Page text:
Even before the Occupy movement began, I have been forecasting massive social unrest on a global scale. The Quebec protests are not an isolated event, rather they are the latest in a chain of flashpoints. Sure the $325 increase seems inconsequential, but combine that with the fact all of these youth have been just recently told they will not be retiring at 65. Add to this the ultra-low interest rates making saving for students impossible as money in the bank simply erodes against inflation, the fact most students don't have the reserve funds to invest in the market to make the difference further compounds the problem.
You're looking at a generation that is already priced out of the housing market, has fierce job competition with little job security, and is now being told that they're going to have to pay more for schooling which more and more is looking like a waste of money with youth graduating finding they're just ending up in jobs they would have had regardless. Think they're angry? You bet.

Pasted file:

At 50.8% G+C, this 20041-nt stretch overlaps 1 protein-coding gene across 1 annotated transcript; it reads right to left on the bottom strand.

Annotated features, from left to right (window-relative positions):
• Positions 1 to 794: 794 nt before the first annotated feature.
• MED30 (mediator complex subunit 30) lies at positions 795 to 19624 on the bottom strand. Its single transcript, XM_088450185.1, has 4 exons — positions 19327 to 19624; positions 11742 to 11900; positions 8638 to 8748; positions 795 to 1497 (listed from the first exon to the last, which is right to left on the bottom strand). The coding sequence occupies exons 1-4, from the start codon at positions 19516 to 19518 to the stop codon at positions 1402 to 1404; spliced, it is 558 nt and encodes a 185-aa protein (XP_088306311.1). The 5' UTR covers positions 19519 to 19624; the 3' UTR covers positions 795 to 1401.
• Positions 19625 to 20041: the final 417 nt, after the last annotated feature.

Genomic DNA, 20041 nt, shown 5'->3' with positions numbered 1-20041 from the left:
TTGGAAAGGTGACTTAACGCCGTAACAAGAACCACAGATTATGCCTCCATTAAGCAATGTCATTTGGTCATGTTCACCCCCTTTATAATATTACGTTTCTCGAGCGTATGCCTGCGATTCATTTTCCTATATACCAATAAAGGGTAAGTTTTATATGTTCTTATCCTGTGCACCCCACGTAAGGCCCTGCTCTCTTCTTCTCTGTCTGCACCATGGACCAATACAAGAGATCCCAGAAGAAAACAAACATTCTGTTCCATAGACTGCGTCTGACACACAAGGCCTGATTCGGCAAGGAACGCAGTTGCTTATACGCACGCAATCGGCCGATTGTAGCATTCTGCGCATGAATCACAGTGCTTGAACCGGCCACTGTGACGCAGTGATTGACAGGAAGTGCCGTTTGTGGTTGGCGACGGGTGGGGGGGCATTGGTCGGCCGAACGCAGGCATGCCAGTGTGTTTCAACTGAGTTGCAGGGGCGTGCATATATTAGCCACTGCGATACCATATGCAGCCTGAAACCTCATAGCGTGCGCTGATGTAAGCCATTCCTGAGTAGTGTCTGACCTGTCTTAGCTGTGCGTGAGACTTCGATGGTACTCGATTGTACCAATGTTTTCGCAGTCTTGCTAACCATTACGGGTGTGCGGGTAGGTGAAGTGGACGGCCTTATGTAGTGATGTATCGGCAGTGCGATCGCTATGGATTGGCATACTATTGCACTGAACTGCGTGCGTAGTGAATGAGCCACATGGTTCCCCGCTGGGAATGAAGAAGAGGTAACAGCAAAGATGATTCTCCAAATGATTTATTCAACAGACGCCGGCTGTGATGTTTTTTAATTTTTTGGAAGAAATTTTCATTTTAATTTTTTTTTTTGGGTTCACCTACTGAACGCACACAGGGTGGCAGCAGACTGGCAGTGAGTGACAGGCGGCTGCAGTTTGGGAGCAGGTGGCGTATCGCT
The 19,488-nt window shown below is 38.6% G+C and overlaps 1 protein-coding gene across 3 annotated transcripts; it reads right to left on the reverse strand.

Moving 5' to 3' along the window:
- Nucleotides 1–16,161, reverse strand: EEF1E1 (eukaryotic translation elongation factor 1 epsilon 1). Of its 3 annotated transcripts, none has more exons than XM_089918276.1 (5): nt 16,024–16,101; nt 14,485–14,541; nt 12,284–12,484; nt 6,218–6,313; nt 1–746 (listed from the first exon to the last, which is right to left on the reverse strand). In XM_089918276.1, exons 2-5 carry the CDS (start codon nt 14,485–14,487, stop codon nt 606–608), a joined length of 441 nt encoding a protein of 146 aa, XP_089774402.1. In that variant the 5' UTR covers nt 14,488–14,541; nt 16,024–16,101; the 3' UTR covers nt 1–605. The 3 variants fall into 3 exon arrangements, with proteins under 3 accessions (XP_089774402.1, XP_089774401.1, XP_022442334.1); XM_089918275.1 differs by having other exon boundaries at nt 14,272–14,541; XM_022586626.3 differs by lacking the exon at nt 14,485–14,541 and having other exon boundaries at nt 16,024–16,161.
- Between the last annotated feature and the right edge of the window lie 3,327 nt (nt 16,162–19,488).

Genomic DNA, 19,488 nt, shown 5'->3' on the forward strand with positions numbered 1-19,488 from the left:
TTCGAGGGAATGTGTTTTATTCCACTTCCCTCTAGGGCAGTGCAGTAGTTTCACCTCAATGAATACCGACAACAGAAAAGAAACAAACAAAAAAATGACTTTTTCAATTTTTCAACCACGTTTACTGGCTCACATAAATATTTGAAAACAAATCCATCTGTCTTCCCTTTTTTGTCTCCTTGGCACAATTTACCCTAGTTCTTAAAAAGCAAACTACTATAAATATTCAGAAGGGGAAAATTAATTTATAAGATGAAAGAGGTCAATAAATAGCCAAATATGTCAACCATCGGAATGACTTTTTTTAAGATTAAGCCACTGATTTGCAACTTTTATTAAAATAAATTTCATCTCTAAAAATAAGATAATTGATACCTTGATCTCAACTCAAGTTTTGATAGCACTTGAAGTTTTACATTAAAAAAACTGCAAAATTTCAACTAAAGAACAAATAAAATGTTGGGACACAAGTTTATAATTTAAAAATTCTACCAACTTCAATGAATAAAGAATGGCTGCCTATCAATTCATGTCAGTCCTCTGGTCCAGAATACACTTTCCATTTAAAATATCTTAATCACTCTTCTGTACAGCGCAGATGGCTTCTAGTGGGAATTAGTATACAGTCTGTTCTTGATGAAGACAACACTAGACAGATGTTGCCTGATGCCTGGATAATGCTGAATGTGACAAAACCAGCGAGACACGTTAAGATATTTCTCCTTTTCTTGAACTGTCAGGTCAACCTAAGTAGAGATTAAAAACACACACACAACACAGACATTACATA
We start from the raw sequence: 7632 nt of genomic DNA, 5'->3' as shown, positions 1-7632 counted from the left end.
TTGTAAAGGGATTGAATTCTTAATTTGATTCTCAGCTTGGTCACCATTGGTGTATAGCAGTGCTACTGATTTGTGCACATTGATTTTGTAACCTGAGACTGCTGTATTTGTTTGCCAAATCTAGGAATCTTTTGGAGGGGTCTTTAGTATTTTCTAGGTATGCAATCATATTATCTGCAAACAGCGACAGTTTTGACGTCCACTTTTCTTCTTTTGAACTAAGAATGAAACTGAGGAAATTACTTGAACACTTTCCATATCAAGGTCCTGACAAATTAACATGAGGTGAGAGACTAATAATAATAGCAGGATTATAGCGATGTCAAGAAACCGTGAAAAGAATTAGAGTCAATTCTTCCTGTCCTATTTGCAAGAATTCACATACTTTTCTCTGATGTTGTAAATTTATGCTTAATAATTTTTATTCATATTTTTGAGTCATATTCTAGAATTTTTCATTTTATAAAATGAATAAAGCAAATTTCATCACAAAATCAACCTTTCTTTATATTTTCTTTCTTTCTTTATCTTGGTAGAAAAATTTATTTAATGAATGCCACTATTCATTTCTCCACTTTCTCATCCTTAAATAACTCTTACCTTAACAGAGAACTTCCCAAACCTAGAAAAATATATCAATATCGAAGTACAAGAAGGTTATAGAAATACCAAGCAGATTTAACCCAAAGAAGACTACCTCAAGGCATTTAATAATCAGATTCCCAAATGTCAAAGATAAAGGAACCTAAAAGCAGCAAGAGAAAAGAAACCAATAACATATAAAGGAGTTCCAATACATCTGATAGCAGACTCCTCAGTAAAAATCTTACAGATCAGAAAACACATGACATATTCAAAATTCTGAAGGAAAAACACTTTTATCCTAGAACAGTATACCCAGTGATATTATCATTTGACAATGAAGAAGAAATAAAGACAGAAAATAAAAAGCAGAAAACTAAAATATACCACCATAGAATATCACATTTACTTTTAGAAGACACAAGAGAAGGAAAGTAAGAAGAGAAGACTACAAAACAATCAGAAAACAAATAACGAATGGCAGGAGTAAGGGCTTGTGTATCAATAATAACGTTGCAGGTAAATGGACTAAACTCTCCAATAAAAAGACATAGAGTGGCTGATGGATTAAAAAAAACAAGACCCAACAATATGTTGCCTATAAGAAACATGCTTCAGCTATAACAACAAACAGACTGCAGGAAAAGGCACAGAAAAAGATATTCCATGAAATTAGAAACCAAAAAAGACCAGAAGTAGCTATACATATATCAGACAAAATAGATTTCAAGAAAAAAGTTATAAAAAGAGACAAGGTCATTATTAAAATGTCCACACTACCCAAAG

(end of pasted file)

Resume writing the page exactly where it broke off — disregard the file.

Further add the pent up anger from the bailouts of which the youths have simply been commited to paying off. The debt they're being told they will be on the hook for doesn't even consider any of the future spending and supports their generation might need. It's all about keeping our head above water now at the expense of the future.
These protests will end, but the anger will remain and another seemingly artbitrary flashpoint in the near future will cause ever increasing violence. It will get worse continually if the anger that is deep seeded within the generation is not addressed and in a fashion which shows the generation they are not simply a blank cheque.
Today's youth are not as clueless or "privilaged" as you might think, and if you think these ones are angry just wait for the next crop:
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Richard Fantin is a self-taught software developer who has mostly throughout his career focused on financial applications and high frequency trading. He currently works for eQube gaming systems.
Nazayh Zanidean is a Project Coordinator for a mid-sized construction contractor in Calgary, Alberta. He enjoys writing as a hobby on topics that include foreign policy, international human rights, security and systemic media bias.